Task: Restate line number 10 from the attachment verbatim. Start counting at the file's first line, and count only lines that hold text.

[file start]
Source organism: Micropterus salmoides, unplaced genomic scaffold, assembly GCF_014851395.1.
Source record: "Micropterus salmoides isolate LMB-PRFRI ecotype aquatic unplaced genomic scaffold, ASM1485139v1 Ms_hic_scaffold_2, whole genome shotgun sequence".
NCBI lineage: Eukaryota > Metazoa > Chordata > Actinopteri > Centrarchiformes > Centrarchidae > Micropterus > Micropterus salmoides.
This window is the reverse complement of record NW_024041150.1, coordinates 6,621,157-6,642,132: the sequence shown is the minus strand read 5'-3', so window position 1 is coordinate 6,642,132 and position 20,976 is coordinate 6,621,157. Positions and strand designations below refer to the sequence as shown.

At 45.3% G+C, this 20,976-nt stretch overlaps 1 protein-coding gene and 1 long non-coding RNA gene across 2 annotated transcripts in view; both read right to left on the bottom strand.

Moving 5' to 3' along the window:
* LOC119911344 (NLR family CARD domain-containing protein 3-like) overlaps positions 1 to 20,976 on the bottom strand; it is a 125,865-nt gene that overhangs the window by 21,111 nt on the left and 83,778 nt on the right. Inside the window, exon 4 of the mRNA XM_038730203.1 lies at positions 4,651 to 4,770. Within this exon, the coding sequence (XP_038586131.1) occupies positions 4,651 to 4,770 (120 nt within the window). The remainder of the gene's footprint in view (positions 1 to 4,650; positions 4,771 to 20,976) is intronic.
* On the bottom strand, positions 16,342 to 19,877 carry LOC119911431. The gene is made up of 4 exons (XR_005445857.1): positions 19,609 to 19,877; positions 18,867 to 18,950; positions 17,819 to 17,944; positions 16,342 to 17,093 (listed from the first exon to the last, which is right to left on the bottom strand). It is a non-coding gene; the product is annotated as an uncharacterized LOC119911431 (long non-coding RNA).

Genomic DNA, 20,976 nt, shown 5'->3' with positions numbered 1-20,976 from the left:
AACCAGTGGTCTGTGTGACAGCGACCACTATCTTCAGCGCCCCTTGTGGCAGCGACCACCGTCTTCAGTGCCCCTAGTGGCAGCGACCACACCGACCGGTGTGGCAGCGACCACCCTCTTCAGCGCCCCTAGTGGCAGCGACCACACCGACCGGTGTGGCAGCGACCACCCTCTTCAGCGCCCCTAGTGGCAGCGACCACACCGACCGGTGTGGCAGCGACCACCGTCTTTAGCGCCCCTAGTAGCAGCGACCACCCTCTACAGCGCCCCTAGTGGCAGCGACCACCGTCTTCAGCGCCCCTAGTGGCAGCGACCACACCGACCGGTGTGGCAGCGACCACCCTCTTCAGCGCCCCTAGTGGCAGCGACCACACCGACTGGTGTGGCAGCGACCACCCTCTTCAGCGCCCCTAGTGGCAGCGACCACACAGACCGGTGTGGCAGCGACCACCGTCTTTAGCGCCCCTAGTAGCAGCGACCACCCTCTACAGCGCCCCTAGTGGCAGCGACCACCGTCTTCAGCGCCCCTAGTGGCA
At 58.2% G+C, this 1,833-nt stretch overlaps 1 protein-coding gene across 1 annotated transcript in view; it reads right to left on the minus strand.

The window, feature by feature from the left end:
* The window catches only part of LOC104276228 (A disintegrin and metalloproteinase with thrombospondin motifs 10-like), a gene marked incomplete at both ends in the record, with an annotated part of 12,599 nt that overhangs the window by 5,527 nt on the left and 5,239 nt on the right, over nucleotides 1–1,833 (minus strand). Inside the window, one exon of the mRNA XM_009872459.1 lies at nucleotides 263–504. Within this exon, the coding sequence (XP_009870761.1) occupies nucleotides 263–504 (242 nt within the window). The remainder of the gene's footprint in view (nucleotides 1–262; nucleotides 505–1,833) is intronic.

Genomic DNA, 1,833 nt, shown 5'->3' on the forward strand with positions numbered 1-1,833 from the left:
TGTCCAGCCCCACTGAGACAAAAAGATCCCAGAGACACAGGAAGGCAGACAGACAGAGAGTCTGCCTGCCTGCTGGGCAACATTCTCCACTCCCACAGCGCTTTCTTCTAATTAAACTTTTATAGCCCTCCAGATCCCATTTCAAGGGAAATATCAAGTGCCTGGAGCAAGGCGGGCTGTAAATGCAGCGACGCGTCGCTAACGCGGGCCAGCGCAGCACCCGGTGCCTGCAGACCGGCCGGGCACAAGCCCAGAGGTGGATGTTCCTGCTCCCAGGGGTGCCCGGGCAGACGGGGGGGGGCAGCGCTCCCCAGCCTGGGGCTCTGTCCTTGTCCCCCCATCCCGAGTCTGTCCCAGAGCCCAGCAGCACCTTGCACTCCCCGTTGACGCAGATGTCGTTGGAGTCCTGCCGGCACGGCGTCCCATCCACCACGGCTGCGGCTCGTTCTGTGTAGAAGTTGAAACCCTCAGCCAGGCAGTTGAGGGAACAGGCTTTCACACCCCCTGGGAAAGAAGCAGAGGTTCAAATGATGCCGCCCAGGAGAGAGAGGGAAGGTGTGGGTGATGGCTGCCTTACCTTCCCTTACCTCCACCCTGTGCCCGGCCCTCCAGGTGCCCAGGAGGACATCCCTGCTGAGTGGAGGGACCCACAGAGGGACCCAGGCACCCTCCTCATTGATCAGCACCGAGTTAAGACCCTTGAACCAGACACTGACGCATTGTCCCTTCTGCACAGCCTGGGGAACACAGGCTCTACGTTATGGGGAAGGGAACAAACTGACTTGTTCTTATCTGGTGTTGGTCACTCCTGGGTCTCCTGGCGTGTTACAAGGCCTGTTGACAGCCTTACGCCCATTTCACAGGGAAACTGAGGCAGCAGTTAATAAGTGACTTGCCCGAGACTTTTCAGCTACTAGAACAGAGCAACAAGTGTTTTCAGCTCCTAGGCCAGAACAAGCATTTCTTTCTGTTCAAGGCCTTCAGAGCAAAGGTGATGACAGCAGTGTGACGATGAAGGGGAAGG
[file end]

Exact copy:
AACCAGTGGTCTGTGTGACAGCGACCACTATCTTCAGCGCCCCTTGTGGCAGCGACCACCGTCTTCAGTGCCCCTAGTGGCAGCGACCACACCGACCGGTGTGGCAGCGACCACCCTCTTCAGCGCCCCTAGTGGCAGCGACCACACCGACCGGTGTGGCAGCGACCACCCTCTTCAGCGCCCCTAGTGGCAGCGACCACACCGACCGGTGTGGCAGCGACCACCGTCTTTAGCGCCCCTAGTAGCAGCGACCACCCTCTACAGCGCCCCTAGTGGCAGCGACCACCGTCTTCAGCGCCCCTAGTGGCAGCGACCACACCGACCGGTGTGGCAGCGACCACCCTCTTCAGCGCCCCTAGTGGCAGCGACCACACCGACTGGTGTGGCAGCGACCACCCTCTTCAGCGCCCCTAGTGGCAGCGACCACACAGACCGGTGTGGCAGCGACCACCGTCTTTAGCGCCCCTAGTAGCAGCGACCACCCTCTACAGCGCCCCTAGTGGCAGCGACCACCGTCTTCAGCGCCCCTAGTGGCA